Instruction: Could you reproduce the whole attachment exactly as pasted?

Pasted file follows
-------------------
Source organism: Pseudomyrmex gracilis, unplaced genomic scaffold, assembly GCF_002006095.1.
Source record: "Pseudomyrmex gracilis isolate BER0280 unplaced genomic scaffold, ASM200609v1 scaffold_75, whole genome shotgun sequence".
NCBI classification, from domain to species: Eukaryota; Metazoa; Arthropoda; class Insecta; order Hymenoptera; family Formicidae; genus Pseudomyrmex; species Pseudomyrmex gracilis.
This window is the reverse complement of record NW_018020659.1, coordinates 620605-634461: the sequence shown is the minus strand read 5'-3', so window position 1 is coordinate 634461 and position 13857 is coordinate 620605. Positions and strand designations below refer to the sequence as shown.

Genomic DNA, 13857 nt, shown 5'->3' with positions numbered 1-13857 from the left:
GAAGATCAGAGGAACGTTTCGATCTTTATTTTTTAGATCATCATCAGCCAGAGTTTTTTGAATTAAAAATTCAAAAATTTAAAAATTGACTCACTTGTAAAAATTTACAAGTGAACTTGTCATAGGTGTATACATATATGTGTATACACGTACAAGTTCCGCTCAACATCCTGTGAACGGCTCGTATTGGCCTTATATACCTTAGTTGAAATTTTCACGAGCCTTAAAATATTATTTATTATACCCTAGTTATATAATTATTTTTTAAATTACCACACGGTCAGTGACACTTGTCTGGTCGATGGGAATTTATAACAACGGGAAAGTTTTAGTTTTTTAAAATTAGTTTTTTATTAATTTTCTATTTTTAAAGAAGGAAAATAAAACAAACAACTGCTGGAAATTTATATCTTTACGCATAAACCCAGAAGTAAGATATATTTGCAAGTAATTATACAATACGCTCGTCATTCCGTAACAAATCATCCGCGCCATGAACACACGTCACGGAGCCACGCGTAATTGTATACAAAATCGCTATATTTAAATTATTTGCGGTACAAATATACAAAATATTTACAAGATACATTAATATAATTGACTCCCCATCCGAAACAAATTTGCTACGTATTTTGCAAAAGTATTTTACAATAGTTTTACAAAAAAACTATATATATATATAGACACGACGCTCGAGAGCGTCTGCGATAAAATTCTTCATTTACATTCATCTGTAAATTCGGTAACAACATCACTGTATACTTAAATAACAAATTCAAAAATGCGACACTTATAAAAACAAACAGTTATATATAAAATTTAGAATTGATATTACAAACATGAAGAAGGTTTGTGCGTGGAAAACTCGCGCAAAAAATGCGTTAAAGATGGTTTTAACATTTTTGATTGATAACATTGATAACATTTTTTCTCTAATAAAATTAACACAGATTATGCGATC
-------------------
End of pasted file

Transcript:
Source organism: Pseudomyrmex gracilis, unplaced genomic scaffold, assembly GCF_002006095.1.
Source record: "Pseudomyrmex gracilis isolate BER0280 unplaced genomic scaffold, ASM200609v1 scaffold_75, whole genome shotgun sequence".
NCBI classification, from domain to species: Eukaryota; Metazoa; Arthropoda; class Insecta; order Hymenoptera; family Formicidae; genus Pseudomyrmex; species Pseudomyrmex gracilis.
This window is the reverse complement of record NW_018020659.1, coordinates 620605-634461: the sequence shown is the minus strand read 5'-3', so window position 1 is coordinate 634461 and position 13857 is coordinate 620605. Positions and strand designations below refer to the sequence as shown.

Genomic DNA, 13857 nt, shown 5'->3' with positions numbered 1-13857 from the left:
GAAGATCAGAGGAACGTTTCGATCTTTATTTTTTAGATCATCATCAGCCAGAGTTTTTTGAATTAAAAATTCAAAAATTTAAAAATTGACTCACTTGTAAAAATTTACAAGTGAACTTGTCATAGGTGTATACATATATGTGTATACACGTACAAGTTCCGCTCAACATCCTGTGAACGGCTCGTATTGGCCTTATATACCTTAGTTGAAATTTTCACGAGCCTTAAAATATTATTTATTATACCCTAGTTATATAATTATTTTTTAAATTACCACACGGTCAGTGACACTTGTCTGGTCGATGGGAATTTATAACAACGGGAAAGTTTTAGTTTTTTAAAATTAGTTTTTTATTAATTTTCTATTTTTAAAGAAGGAAAATAAAACAAACAACTGCTGGAAATTTATATCTTTACGCATAAACCCAGAAGTAAGATATATTTGCAAGTAATTATACAATACGCTCGTCATTCCGTAACAAATCATCCGCGCCATGAACACACGTCACGGAGCCACGCGTAATTGTATACAAAATCGCTATATTTAAATTATTTGCGGTACAAATATACAAAATATTTACAAGATACATTAATATAATTGACTCCCCATCCGAAACAAATTTGCTACGTATTTTGCAAAAGTATTTTACAATAGTTTTACAAAAAAACTATATATATATATAGACACGACGCTCGAGAGCGTCTGCGATAAAATTCTTCATTTACATTCATCTGTAAATTCGGTAACAACATCACTGTATACTTAAATAACAAATTCAAAAATGCGACACTTATAAAAACAAACAGTTATATATAAAATTTAGAATTGATATTACAAACATGAAGAAGGTTTGTGCGTGGAAAACTCGCGCAAAAAATGCGTTAAAGATGGTTTTAACATTTTTGATTGATAACATTGATAACATTTTTTCTCTAATAAAATTAACACAGATTATGCGATC